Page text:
A U.S. Postal Service employee and National Guard member who alleged that USPS improperly charged him military leave for non-workdays during periods of service beginning in January 1980 can file a claim under the Uniformed Services Employment and Reemployment Rights Act, the Merit Systems Protection Board ruled March 7 in a decision that some observers believe could open the door to thousands of such claims against USPS (Miller v. Postal Service, MSPB, No. PH-3443-06-0392-I-1, 3/7/07).
Although the Postal Service is excluded from the federal military leave law at 5 U.S.C. § 6323, USPS during the relevant time period had a policy in effect allowing paid military leave for its employees, the board found, reversing an administrative judge’s ruling that the board did not have jurisdiction over David Miller’s military leave claim. The Postal Service dropped the policy in 2002, the board noted.
‘‘The fact that the appellant in this case is not covered by 5 U.S.C. § 6323, but instead is covered by an agency rule, does not affect our authority to consider this case under USERRA,’’ the board wrote.
Finding that Miller stated a claim under USERRA but did not provide sufficient evidence to pursue it at this time, MSPB dismissed the claim without prejudice, noting that USPS refused Miller’s discovery request because it intended to file a motion to dismiss for failure to state a claim. Miller also requested records from the Defense Finance and Accounting Service before the AJ issued the initial decision, the board noted.
‘‘It appears that the appellant was unable, before the ID was issued, to obtain information regarding the leave he took and the exact dates and duration of his absences for military duty. The record does not indicate that the appellant had received any documents from DFAS before the AJ issued the ID. In addition, it appears that the appellant never received any of the documents he requested in discovery from the agency,’’ the board wrote.
100,000 May Be Affected. Mathew B. Tully, an attorney with Tully, Rinckey & Associates in Albany, N.Y., told BNA March 30 that his law firm, which specializes in federal military leave claims, has estimated that more than 100,000 current and former postal employees who served in the military reserves or National Guard may have been improperly charged military leave from 1980 until USPS abandoned its military leave policy.
The firm already is preparing military leave claims on behalf of approximately 1,000 current and former USPS employees, Tully added. ‘‘We’re ready to go and will be swamping MSPB over the next three to four months with USPS cases’’ alleging USERRA violations, he said.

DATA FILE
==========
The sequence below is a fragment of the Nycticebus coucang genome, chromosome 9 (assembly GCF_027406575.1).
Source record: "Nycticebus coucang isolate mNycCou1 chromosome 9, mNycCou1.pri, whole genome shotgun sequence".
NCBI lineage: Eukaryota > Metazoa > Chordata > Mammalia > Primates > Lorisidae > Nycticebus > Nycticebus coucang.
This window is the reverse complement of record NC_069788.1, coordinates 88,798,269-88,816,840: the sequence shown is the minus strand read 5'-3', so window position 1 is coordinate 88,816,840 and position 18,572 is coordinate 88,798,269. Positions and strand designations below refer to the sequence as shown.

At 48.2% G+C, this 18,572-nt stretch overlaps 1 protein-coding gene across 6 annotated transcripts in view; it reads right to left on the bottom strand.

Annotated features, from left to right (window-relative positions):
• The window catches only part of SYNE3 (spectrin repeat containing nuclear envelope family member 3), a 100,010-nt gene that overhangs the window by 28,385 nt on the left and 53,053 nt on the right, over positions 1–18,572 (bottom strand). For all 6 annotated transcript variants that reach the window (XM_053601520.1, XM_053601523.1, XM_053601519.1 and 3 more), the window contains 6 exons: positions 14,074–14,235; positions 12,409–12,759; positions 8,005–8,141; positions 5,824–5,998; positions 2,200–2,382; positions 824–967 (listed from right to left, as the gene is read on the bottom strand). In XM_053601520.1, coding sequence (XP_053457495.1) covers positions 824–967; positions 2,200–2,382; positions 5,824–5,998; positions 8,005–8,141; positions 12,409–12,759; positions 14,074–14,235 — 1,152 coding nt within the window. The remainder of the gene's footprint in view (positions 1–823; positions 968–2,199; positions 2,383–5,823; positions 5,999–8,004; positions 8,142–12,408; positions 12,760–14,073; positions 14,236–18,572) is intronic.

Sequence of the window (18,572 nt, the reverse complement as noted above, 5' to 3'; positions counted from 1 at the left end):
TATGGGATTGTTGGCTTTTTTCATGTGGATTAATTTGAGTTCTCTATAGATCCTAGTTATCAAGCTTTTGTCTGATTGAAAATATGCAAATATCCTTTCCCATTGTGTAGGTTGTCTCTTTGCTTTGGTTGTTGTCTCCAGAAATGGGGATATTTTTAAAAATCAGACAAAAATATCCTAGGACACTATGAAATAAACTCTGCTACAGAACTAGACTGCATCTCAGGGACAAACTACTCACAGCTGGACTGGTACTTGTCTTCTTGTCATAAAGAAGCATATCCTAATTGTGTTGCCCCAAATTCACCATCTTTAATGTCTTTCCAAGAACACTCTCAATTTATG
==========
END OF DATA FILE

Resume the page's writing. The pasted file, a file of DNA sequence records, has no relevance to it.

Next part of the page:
The board’s ruling is the latest in a series of holdings regarding federal employees’ eligibility for reimbursement of military leave improperly deducted from their pay checks due to an Office of Personnel Management policy in effect from 1980 until 2000 under which the 15 days of military leave to which federal employees are entitled was calculated on a calendar day basis rather than a work day basis. As a result of this policy, employees fulfilling their military service obligations had weekends and holidays counted toward the 15 days of military leave and in some cases had to use annual leave to make up the difference.
In Butterbaugh v. Justice Dep’t, 336 F.3d 1332 (Fed. Cir. 2003), the U.S. Court of Appeals for the Federal Circuit opened the door for such claims by ruling that, contrary to the OPM policy, federal employees should be charged for 15 workdays per year for military leave rather than 15 calendar days (41 GERR 798, 8/5/03).
Then, MSPB in Garcia v. State Dep’t, 101 M.S.P.R. 172 (2006), ruled that federal employees in the military reserves going back to as early as 1980 who were improperly charged military leave by their employing agencies for non-workdays were eligible to file military leave claims (44 GERR 298, 3/14/06). Previously, the board had ruled in Lee v. Justice Dep’t, 99 M.S.P.R. 256 (2005), that the cut-off date for actions leading to valid military leave claims was Oct. 13, 1994, when USERRA was enacted.
Most recently, the Federal Circuit, sitting en banc, ruled in Kirkendall v. Army, No. 05-3077 (Fed. Cir. 3/7/07), that those claiming violations of USERRA have an automatic right to an MSPB hearing (see related report in this issue).
Chairman Neil A.G. McPhie, Vice Chairman Mary M. Rose, and Member Barbara J. Sapin issued the opinion. Miller appeared pro se.
Lori L. Markle of Philadelphia represented the agency.